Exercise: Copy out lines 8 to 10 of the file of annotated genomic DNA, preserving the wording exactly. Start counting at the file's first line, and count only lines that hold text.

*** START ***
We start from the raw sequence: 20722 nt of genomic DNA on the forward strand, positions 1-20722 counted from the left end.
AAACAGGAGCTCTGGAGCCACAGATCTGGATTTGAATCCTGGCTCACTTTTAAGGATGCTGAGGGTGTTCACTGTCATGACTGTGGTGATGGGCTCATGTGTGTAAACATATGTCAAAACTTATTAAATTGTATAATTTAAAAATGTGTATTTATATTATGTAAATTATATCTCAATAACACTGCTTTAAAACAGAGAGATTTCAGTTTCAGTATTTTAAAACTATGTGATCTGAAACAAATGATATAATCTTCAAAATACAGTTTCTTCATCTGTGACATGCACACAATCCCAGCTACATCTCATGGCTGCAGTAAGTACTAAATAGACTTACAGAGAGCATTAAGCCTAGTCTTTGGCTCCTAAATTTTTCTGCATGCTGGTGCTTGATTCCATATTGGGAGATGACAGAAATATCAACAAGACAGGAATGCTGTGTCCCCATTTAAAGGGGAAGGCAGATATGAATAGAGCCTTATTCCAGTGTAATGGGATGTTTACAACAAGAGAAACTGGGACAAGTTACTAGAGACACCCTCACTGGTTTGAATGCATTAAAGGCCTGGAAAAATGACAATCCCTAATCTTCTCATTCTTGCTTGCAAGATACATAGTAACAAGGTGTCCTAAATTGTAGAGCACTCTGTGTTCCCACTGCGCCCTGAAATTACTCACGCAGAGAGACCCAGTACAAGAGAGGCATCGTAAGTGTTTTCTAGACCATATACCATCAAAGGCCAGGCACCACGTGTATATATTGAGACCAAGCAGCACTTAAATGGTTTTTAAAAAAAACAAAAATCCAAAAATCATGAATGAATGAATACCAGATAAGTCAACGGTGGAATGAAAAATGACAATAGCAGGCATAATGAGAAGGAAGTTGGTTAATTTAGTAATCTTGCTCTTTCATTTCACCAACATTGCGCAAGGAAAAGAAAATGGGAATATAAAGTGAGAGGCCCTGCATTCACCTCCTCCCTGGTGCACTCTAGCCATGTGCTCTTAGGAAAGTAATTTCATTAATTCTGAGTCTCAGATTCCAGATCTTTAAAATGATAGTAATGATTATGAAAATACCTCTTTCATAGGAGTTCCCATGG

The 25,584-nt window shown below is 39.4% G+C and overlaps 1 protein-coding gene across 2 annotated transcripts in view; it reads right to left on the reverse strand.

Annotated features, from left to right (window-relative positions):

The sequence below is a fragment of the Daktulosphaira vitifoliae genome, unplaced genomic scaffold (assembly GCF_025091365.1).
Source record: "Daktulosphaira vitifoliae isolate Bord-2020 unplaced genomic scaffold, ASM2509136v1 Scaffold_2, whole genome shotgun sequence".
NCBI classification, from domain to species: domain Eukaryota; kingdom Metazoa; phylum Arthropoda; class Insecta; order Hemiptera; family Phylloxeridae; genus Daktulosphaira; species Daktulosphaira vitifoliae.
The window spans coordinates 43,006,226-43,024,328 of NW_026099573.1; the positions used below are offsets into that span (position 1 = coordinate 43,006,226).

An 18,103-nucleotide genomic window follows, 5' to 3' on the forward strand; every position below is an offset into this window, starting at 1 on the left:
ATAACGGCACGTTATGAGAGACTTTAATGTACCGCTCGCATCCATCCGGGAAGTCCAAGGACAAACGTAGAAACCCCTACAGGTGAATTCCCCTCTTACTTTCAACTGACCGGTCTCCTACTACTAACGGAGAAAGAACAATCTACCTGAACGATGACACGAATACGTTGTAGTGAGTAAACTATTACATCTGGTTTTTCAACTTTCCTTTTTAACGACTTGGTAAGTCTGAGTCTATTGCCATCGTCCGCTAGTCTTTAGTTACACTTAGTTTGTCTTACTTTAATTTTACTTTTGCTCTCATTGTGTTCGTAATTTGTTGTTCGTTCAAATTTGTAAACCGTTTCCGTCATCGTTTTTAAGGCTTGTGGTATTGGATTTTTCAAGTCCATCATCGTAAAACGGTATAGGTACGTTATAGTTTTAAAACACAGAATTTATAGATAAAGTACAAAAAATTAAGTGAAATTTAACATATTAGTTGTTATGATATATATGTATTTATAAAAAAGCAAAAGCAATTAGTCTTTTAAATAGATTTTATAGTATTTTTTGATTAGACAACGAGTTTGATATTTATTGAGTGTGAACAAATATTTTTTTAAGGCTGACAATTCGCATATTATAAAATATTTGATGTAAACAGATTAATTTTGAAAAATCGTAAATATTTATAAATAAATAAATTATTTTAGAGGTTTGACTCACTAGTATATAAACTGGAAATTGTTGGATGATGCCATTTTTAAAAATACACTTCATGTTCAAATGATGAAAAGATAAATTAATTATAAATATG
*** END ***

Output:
The window spans coordinates 43,006,226-43,024,328 of NW_026099573.1; the positions used below are offsets into that span (position 1 = coordinate 43,006,226).

An 18,103-nucleotide genomic window follows, 5' to 3' on the forward strand; every position below is an offset into this window, starting at 1 on the left:
ATAACGGCACGTTATGAGAGACTTTAATGTACCGCTCGCATCCATCCGGGAAGTCCAAGGACAAACGTAGAAACCCCTACAGGTGAATTCCCCTCTTACTTTCAACTGACCGGTCTCCTACTACTAACGGAGAAAGAACAATCTACCTGAACGATGACACGAATACGTTGTAGTGAGTAAACTATTACATCTGGTTTTTCAACTTTCCTTTTTAACGACTTGGTAAGTCTGAGTCTATTGCCATCGTCCGCTAGTCTTTAGTTACACTTAGTTTGTCTTACTTTAATTTTACTTTTGCTCTCATTGTGTTCGTAATTTGTTGTTCGTTCAAATTTGTAAACCGTTTCCGTCATCGTTTTTAAGGCTTGTGGTATTGGATTTTTCAAGTCCATCATCGTAAAACGGTATAGGTACGTTATAGTTTTAAAACACAGAATTTATAGATAAAGTACAAAAAATTAAGTGAAATTTAACATATTAGTTGTTATGATATATATGTATTTATAAAAAAGCAAAAGCAATTAGTCTTTTAAATAGATTTTATAGTATTTTTTGATTAGACAACGAGTTTGATATTTATTGAGTGTGAACAAATATTTTTTTAAGGCTGACAATTCGCATATTATAAAATATTTGATGTAAACAGATTAATTTTGAAAAATCGTAAATATTTATAAATAAATAAATTATTTTAGAGGTTTGACTCACTAGTATATAAACTGGAAATTGTTGGATGATGCCATTTTTAAAAATACACTTCATGTTCAAATGATGAAAAGATAAATTAATTATAAATATG